NASA’s principal investigator for New Horizons mission to Pluto, Alan Stern, and other like-minded scientists have rubbished the revised definition, saying that it is flawed and needs to be reversed.
Writing in The Washington Post in May 2018, Stern and co-author of the article, David Grinspoon – an American astrobiologist and senior scientist at the Planetary Science Institute in Tucson, Arizona – stated that the IAU’s definition of a planet was “deeply flawed.”
“The process for redefining planet was deeply flawed and widely criticized even by those who accepted the outcome,” wrote Stern and Grinspoon.
“For one thing, it defines a planet as an object orbiting around our sun — thereby disqualifying the planets around other stars, ignoring the exoplanet revolution, and decreeing that essentially all the planets in the universe are not, in fact, planets,” they said.
“To add insult to injury, they amended their convoluted definition with the vindictive and linguistically paradoxical statement that “a dwarf planet is not a planet.” This seemingly served no purpose but to satisfy those motivated by a desire — for whatever reason — to ensure that Pluto was “demoted” by the new definition,” they wrote.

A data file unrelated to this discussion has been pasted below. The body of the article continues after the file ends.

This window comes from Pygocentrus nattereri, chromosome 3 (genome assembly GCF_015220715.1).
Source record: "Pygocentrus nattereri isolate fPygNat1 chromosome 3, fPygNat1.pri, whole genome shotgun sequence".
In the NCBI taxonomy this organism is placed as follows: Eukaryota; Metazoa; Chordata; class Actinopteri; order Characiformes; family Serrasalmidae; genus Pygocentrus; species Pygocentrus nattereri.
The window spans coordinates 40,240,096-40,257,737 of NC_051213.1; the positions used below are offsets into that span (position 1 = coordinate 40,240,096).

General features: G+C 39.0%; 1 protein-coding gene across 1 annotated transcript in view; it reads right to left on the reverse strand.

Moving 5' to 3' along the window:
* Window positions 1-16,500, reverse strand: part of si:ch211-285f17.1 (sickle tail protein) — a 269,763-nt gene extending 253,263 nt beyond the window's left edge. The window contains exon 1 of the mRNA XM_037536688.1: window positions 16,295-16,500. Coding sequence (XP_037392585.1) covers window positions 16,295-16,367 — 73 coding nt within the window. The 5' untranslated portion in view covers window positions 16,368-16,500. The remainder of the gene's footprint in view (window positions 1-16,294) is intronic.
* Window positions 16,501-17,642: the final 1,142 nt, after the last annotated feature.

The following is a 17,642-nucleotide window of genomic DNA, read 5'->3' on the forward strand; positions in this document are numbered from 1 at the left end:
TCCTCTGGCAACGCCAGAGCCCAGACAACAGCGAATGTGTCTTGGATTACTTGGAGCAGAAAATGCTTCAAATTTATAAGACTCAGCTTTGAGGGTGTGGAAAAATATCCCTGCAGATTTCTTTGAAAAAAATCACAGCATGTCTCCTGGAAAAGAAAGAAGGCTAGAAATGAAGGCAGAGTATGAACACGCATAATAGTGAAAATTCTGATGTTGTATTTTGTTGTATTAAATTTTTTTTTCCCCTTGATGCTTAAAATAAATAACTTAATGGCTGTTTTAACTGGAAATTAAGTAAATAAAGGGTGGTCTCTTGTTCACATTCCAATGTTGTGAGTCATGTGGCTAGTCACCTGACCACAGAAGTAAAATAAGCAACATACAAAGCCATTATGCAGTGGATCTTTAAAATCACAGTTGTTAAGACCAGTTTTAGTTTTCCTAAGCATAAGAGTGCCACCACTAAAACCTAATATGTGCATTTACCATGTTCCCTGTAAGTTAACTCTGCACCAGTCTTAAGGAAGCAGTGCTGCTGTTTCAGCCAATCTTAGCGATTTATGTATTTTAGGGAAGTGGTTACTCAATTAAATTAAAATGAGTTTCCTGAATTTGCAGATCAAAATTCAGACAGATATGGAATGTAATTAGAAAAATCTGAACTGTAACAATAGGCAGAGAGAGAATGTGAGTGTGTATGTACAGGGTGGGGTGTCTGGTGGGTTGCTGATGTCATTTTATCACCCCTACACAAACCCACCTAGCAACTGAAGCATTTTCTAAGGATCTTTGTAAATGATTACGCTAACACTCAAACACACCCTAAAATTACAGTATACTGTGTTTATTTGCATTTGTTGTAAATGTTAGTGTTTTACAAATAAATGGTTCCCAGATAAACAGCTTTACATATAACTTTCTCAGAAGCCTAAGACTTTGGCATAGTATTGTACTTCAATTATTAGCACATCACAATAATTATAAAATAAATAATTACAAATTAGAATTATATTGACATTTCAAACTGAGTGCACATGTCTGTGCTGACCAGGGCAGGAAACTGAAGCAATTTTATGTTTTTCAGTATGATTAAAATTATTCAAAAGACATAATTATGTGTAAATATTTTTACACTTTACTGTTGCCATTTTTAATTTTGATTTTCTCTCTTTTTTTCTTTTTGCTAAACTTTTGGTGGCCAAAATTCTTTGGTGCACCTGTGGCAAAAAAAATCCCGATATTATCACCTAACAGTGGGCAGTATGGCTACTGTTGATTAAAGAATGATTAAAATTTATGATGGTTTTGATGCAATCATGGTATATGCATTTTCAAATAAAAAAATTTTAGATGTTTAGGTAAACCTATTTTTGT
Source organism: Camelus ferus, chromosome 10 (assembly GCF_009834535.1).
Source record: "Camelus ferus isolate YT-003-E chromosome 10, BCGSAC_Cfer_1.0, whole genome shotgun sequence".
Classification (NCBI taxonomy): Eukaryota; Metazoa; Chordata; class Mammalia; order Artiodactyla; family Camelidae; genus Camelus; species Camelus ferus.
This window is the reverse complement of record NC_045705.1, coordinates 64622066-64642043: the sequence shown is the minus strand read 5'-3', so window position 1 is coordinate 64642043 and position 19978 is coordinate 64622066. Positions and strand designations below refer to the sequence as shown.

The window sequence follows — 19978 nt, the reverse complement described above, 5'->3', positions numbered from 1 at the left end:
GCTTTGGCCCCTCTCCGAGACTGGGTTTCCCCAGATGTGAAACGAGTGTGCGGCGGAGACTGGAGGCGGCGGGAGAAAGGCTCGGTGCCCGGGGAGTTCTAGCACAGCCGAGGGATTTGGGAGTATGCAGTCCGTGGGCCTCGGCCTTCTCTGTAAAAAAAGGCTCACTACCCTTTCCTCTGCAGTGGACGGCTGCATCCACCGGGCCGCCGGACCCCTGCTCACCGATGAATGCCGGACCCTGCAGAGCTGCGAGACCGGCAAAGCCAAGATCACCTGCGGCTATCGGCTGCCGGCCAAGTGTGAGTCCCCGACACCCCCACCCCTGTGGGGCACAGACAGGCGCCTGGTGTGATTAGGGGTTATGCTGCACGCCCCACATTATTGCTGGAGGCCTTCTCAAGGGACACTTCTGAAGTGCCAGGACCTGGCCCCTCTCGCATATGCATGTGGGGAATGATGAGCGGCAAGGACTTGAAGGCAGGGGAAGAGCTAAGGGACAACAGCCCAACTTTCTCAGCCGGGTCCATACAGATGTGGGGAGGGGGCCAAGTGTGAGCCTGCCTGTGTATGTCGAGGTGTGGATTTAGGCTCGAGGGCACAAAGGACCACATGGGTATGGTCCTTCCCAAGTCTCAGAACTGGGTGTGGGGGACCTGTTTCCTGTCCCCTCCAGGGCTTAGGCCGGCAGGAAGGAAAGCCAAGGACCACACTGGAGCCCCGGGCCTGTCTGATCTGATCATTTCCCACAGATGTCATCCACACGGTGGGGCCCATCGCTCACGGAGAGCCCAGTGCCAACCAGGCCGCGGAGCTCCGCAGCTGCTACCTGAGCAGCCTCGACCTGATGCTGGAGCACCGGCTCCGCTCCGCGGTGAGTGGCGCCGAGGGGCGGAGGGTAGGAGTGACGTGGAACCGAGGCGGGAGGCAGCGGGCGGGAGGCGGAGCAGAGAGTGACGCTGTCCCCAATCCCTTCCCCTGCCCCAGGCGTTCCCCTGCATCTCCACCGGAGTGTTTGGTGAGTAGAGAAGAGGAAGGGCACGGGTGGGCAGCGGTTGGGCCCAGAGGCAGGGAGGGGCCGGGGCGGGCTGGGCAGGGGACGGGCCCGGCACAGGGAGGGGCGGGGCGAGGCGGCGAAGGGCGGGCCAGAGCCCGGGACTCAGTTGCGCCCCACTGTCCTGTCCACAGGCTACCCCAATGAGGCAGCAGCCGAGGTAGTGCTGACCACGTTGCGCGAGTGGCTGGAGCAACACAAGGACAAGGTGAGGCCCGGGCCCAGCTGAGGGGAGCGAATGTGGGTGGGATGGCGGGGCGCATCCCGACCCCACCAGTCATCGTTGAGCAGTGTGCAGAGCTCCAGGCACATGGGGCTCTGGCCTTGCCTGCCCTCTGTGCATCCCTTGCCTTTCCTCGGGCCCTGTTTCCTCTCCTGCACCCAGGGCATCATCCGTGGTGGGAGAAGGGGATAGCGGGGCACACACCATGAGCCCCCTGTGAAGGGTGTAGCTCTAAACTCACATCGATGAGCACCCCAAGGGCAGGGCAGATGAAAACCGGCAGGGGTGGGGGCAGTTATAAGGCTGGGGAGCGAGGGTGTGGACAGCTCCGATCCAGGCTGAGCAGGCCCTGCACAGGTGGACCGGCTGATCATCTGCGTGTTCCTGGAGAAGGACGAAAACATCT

In fact, Stern was scheduled to debate Ron Ekers – former IAU president (2003 to 2006) – at the Powell Auditorium at the Cosmos Club on the definition of a planet and Pluto’s classification in our solar system in Washington, DC, on Monday.
Kuiper Belt is the ring-shaped accumulation of matter made up gas, dust, planetesimals, asteroids, or collision debris – also known as the circumstellar disk – in the far reaches of the solar system.
It is home to three known dwarf planets, including Pluto, Haumea, and Makemake, in addition to other icy objects.
Ultima Thule is the latest Kuiper Belt object (KBO), which NASA’s New Horizons spacecraft flew by as recently as New Year’s Day this year.
When it was thirty-three minutes past midnight in New York; when the ball had already dropped in Times Square to usher in 2019; when parties were in full swing across the city; history was made four billion miles out in space.
Technically, history happened in the blink of an eye, as NASA spacecraft New Horizons zipped past the tiny KBO at a lusty speed of 32,280 miles per hour – that’s 9 miles in a second, to put things in perspective.
However, confirmation of the historic flyby came only after an agonizing wait of six hours and eight minutes – that’s how long it took the radio signal from the robotic craft to travel through the void of space before it was plucked from the air by a NASA deep space radio dish in Madrid.
Coming back to the Pluto debate, Stern and Grinspoon summed it up extremely well when they wrote:
“The word “planet” predates and transcends science. Language is malleable and responsive to culture. Words are not defined by voting. Neither is scientific paradigm.”